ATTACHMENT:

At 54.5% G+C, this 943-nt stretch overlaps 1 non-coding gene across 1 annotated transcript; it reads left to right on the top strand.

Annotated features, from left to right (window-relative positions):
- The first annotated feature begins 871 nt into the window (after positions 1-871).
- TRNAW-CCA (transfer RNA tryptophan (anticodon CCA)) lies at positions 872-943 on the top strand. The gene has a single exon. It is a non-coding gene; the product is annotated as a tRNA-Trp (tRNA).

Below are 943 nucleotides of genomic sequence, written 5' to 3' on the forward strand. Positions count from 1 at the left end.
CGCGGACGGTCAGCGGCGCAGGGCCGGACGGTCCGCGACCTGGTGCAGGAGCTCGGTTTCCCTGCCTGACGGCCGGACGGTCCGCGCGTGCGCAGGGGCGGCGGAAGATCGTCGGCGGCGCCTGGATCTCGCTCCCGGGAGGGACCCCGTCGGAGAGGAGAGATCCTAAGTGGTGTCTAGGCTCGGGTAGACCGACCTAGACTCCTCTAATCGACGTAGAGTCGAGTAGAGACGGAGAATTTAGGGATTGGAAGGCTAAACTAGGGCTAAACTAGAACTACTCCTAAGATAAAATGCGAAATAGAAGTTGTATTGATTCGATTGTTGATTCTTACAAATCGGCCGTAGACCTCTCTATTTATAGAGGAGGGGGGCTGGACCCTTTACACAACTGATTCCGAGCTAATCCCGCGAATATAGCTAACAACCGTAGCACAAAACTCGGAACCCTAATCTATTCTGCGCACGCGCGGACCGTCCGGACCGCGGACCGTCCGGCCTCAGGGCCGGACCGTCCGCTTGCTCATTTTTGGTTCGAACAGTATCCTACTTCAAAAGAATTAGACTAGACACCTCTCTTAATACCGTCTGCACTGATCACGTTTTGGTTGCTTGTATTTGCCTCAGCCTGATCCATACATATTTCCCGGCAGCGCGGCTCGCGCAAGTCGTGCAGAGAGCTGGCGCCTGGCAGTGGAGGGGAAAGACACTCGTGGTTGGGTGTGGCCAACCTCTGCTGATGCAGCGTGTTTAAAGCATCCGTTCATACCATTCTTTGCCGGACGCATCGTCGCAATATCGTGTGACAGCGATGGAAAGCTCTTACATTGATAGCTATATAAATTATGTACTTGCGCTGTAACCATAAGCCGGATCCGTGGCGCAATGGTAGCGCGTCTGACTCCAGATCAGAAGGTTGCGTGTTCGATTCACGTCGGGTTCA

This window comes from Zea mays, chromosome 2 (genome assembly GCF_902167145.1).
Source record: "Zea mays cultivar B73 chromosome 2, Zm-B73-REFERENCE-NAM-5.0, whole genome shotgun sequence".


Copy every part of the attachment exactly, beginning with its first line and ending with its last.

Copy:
At 54.5% G+C, this 943-nt stretch overlaps 1 non-coding gene across 1 annotated transcript; it reads left to right on the top strand.

Annotated features, from left to right (window-relative positions):
- The first annotated feature begins 871 nt into the window (after positions 1-871).
- TRNAW-CCA (transfer RNA tryptophan (anticodon CCA)) lies at positions 872-943 on the top strand. The gene has a single exon. It is a non-coding gene; the product is annotated as a tRNA-Trp (tRNA).

Below are 943 nucleotides of genomic sequence, written 5' to 3' on the forward strand. Positions count from 1 at the left end.
CGCGGACGGTCAGCGGCGCAGGGCCGGACGGTCCGCGACCTGGTGCAGGAGCTCGGTTTCCCTGCCTGACGGCCGGACGGTCCGCGCGTGCGCAGGGGCGGCGGAAGATCGTCGGCGGCGCCTGGATCTCGCTCCCGGGAGGGACCCCGTCGGAGAGGAGAGATCCTAAGTGGTGTCTAGGCTCGGGTAGACCGACCTAGACTCCTCTAATCGACGTAGAGTCGAGTAGAGACGGAGAATTTAGGGATTGGAAGGCTAAACTAGGGCTAAACTAGAACTACTCCTAAGATAAAATGCGAAATAGAAGTTGTATTGATTCGATTGTTGATTCTTACAAATCGGCCGTAGACCTCTCTATTTATAGAGGAGGGGGGCTGGACCCTTTACACAACTGATTCCGAGCTAATCCCGCGAATATAGCTAACAACCGTAGCACAAAACTCGGAACCCTAATCTATTCTGCGCACGCGCGGACCGTCCGGACCGCGGACCGTCCGGCCTCAGGGCCGGACCGTCCGCTTGCTCATTTTTGGTTCGAACAGTATCCTACTTCAAAAGAATTAGACTAGACACCTCTCTTAATACCGTCTGCACTGATCACGTTTTGGTTGCTTGTATTTGCCTCAGCCTGATCCATACATATTTCCCGGCAGCGCGGCTCGCGCAAGTCGTGCAGAGAGCTGGCGCCTGGCAGTGGAGGGGAAAGACACTCGTGGTTGGGTGTGGCCAACCTCTGCTGATGCAGCGTGTTTAAAGCATCCGTTCATACCATTCTTTGCCGGACGCATCGTCGCAATATCGTGTGACAGCGATGGAAAGCTCTTACATTGATAGCTATATAAATTATGTACTTGCGCTGTAACCATAAGCCGGATCCGTGGCGCAATGGTAGCGCGTCTGACTCCAGATCAGAAGGTTGCGTGTTCGATTCACGTCGGGTTCA

This window comes from Zea mays, chromosome 2 (genome assembly GCF_902167145.1).
Source record: "Zea mays cultivar B73 chromosome 2, Zm-B73-REFERENCE-NAM-5.0, whole genome shotgun sequence".